Important Notice

This course is not active. Please contact Department Chair for more information.

Important Notice

This course has been discontinued. Please contact Department Chair for more information.

Supporting Positive Behaviour and Communication

Faculty
Applied Community Studies
Department
Disability & Community Studies
Course Code
BHIN 1256
Credits
3.00
Semester Length
Flexible delivery ranging over 1 to 15 weeks
Max Class Size
30
Method Of Instruction
Lecture
Typically Offered
Summer

Overview

Course Description
This citation course introduces students to principles and applied strategies in positive behaviour support and augmentative and alternative communication.
Course Content

The following global ideas guide the design and delivery of this course:

  • Behaviour is a form of communication. A person’s actions serve purposes for that individual.
  • A single behaviour can fulfill many needs. Different behaviours may meet the same needs. Reasons why individuals act in a given manner can change from moment to moment.
  • Individuals are complex human beings who have unique histories and circumstances.  Effective practitioners look at context and circumstances when considering an individual’s actions.
  • Effective practitioners need well developed listening and observation skills, which can be developed over time and through practice.
  • Using positive approaches with individuals who may have “challenging behaviour” empowers both the individual being supported and the practitioners.
  • Communication is a means for transmitting and receiving information.  It is essential for the growth and participation of individuals and can enable them to develop autonomy and control in their daily lives.
  • Augmentative and alternative communication includes all communication that supplements or augments speech.  Everyone uses these modes that can be symbolic, non-symbolic or multi-faceted.
  • Individuals are unique in how they send and receive information.  Practitioners can enhance communication exchanges by identifying, recognizing and responding to the dynamic communication methods used by the people they support.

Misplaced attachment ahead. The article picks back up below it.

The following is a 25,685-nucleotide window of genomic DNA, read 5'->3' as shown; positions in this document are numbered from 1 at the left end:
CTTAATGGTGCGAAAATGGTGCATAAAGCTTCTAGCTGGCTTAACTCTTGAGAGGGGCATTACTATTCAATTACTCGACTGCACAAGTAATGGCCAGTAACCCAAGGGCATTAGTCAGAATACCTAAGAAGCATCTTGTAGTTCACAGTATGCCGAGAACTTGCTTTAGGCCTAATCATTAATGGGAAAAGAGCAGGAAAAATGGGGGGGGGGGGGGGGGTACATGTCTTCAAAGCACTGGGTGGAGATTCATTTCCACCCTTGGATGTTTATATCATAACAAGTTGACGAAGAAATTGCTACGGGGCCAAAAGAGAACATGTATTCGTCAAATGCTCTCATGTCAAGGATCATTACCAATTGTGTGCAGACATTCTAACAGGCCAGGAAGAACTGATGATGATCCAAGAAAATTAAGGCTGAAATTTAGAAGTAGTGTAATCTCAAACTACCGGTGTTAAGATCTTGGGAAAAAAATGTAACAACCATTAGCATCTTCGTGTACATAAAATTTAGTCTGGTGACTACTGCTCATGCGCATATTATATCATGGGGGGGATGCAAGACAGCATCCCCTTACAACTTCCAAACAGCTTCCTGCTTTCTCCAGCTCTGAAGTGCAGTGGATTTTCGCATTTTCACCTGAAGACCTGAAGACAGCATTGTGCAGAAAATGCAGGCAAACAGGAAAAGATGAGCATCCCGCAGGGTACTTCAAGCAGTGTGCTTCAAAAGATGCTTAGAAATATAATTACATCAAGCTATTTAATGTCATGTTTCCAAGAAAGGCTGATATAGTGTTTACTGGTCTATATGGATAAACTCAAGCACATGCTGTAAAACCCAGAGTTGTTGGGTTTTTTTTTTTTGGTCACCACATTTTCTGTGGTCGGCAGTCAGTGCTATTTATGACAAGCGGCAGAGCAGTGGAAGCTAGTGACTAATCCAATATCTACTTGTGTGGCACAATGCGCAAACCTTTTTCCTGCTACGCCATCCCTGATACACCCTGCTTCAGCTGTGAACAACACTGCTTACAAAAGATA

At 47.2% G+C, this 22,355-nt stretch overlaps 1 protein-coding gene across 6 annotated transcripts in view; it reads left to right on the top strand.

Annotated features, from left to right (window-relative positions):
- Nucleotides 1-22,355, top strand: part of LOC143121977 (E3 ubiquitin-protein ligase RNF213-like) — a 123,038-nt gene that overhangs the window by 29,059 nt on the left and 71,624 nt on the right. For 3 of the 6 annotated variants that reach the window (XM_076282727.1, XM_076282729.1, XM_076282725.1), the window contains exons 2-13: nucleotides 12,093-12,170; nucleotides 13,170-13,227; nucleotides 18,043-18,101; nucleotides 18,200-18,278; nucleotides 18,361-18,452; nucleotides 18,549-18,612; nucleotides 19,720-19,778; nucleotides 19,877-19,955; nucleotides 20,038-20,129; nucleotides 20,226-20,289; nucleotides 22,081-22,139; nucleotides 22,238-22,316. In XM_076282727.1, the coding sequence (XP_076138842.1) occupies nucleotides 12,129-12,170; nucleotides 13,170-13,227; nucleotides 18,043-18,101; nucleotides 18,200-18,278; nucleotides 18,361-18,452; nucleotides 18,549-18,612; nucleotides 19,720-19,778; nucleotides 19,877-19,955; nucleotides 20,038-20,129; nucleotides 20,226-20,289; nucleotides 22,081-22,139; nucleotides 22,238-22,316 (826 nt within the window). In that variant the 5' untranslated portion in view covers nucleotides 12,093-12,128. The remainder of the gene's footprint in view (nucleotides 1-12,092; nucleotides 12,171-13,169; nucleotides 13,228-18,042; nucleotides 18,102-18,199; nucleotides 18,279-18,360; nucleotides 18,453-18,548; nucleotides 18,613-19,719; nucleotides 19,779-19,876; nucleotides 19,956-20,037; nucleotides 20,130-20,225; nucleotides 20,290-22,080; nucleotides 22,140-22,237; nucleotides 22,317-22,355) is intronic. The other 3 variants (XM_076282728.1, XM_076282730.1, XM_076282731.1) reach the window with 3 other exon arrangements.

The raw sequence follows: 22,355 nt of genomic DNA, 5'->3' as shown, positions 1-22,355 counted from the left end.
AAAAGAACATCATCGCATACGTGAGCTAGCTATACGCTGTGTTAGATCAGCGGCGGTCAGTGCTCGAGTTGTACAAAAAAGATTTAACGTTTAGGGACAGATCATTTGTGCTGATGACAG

Methods Of Instruction
  • Lecture
  • Practice
  • Videos
Means of Assessment

This course will conform to Douglas College policy regarding the number and weighting of evaluations. Typical means of evaluation would include a combination of:

  • Case study
  • Quiz
  • Project and Class presentation
Learning Outcomes

 

Upon successful completion of this course, the student will be able to:

1.       Apply basic principles to understand and support individuals’ behaviour

  • Recognize behaviour as a possible form of communication
  • Consider context, functions and purposes of behaviour for individuals including medical, social, emotional, physical, environmental, etc. factors

2.       Investigate often complex nature of behaviour using current approaches e.g. functional assessment, functional analysis

  • Uses information gathering tools such as a variety of observation and recording methods, antecedent/behaviour/consequence forms, interview protocols, Motivation Assessment Scale, etc. when developing a plan
  • Develops a variety of possible explanations or hypotheses for an individual’s behaviour as part of the planning process

3.       Practice clear communication skills and strategies in positive behaviour support.

  • Listen to individual communication including actions, interactions, reactions and inaction
  • Use a variety of positive support strategies e.g. social stories, visual schedules, task analyses and organizers, etc.
  • Expresses self in clear and considered manner, verbally and in writing,
  • Collaborates with others e.g. team members, families, etc. to reach thoughtful and considered support decisions

4.       Facilitate alternative and augmentative communication opportunities, methods and strategies

  • Considers underlying principles of AAC when matching methods and strategies to individuals’ communication needs
  • Identify, respond to and respect the dynamic nature of individuals’ present and emerging communication methods
  • Identify and implement strategies to maximize the communicative potential of each situation, including strategies that enable one to approach new situations with spontaneity and flexibility (e.g. PECS, choice boards, etc.)

 

Textbook Materials

T.B.A.

Requisites

Prerequisites

No prerequisite courses.

Corequisites

No corequisite courses.

Equivalencies

No equivalent courses.

Requisite for

Course Guidelines

Course Guidelines for previous years are viewable by selecting the version desired. If you took this course and do not see a listing for the starting semester / year of the course, consider the previous version as the applicable version.

Course Transfers

Institution Transfer Details Effective Dates
Athabasca University (AU) AU HSRV 2XX (3) 2016/05/01 to 2020/12/31
Capilano University (CAPU) CAPU ABA 2XX (3) 2016/05/01 to 2020/12/31
Kwantlen Polytechnic University (KPU) KPU EDAS 1XXX (3) 2019/05/01 to 2020/12/31
Simon Fraser University (SFU) SFU GE 1XX (3) 2008/01/01 to 2020/12/31
Simon Fraser University (SFU) No credit 2007/01/01 to 2007/12/31
Trinity Western University (TWU) TWU GENS 1XX (3) 2007/01/01 to 2020/12/31
University of British Columbia - Okanagan (UBCO) No credit 2007/01/01 to 2020/12/31
University of British Columbia - Vancouver (UBCV) No credit 2007/01/01 to 2020/12/31
University of the Fraser Valley (UFV) No credit 2007/01/01 to 2007/12/31
University of the Fraser Valley (UFV) No credit 2008/01/01 to 2020/12/31
University of Victoria (UVIC) No credit 2007/01/01 to 2020/12/31

Course Offerings

Winter 2021

There aren't any scheduled upcoming offerings for this course.